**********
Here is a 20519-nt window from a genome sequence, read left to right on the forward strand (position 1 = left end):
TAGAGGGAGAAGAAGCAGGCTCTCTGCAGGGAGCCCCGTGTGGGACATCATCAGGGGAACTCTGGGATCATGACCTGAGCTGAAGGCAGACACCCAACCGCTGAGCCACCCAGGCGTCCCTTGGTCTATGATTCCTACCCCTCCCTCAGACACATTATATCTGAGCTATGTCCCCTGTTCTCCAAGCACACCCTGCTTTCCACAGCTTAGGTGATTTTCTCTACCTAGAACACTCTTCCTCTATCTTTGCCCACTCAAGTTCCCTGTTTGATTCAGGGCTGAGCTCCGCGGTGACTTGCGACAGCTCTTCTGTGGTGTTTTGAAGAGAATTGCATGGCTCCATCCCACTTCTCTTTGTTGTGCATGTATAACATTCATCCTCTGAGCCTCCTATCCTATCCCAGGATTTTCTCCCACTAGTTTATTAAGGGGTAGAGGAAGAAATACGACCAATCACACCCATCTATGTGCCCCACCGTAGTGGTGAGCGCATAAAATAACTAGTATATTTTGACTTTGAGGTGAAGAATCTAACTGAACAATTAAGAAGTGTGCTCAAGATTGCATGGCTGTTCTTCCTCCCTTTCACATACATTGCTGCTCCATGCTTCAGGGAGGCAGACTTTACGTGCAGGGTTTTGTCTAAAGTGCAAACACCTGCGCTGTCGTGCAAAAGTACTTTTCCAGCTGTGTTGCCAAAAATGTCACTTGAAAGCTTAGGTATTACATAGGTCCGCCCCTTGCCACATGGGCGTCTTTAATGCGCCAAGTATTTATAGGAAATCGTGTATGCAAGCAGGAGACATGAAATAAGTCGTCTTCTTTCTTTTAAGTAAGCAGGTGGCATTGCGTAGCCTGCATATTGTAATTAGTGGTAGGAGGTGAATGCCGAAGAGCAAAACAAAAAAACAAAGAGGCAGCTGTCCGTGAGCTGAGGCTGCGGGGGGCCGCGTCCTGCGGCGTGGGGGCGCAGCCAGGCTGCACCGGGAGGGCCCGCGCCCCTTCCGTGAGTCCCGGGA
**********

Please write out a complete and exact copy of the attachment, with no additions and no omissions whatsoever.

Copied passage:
Here is a 20519-nt window from a genome sequence, read left to right on the forward strand (position 1 = left end):
TAGAGGGAGAAGAAGCAGGCTCTCTGCAGGGAGCCCCGTGTGGGACATCATCAGGGGAACTCTGGGATCATGACCTGAGCTGAAGGCAGACACCCAACCGCTGAGCCACCCAGGCGTCCCTTGGTCTATGATTCCTACCCCTCCCTCAGACACATTATATCTGAGCTATGTCCCCTGTTCTCCAAGCACACCCTGCTTTCCACAGCTTAGGTGATTTTCTCTACCTAGAACACTCTTCCTCTATCTTTGCCCACTCAAGTTCCCTGTTTGATTCAGGGCTGAGCTCCGCGGTGACTTGCGACAGCTCTTCTGTGGTGTTTTGAAGAGAATTGCATGGCTCCATCCCACTTCTCTTTGTTGTGCATGTATAACATTCATCCTCTGAGCCTCCTATCCTATCCCAGGATTTTCTCCCACTAGTTTATTAAGGGGTAGAGGAAGAAATACGACCAATCACACCCATCTATGTGCCCCACCGTAGTGGTGAGCGCATAAAATAACTAGTATATTTTGACTTTGAGGTGAAGAATCTAACTGAACAATTAAGAAGTGTGCTCAAGATTGCATGGCTGTTCTTCCTCCCTTTCACATACATTGCTGCTCCATGCTTCAGGGAGGCAGACTTTACGTGCAGGGTTTTGTCTAAAGTGCAAACACCTGCGCTGTCGTGCAAAAGTACTTTTCCAGCTGTGTTGCCAAAAATGTCACTTGAAAGCTTAGGTATTACATAGGTCCGCCCCTTGCCACATGGGCGTCTTTAATGCGCCAAGTATTTATAGGAAATCGTGTATGCAAGCAGGAGACATGAAATAAGTCGTCTTCTTTCTTTTAAGTAAGCAGGTGGCATTGCGTAGCCTGCATATTGTAATTAGTGGTAGGAGGTGAATGCCGAAGAGCAAAACAAAAAAACAAAGAGGCAGCTGTCCGTGAGCTGAGGCTGCGGGGGGCCGCGTCCTGCGGCGTGGGGGCGCAGCCAGGCTGCACCGGGAGGGCCCGCGCCCCTTCCGTGAGTCCCGGGA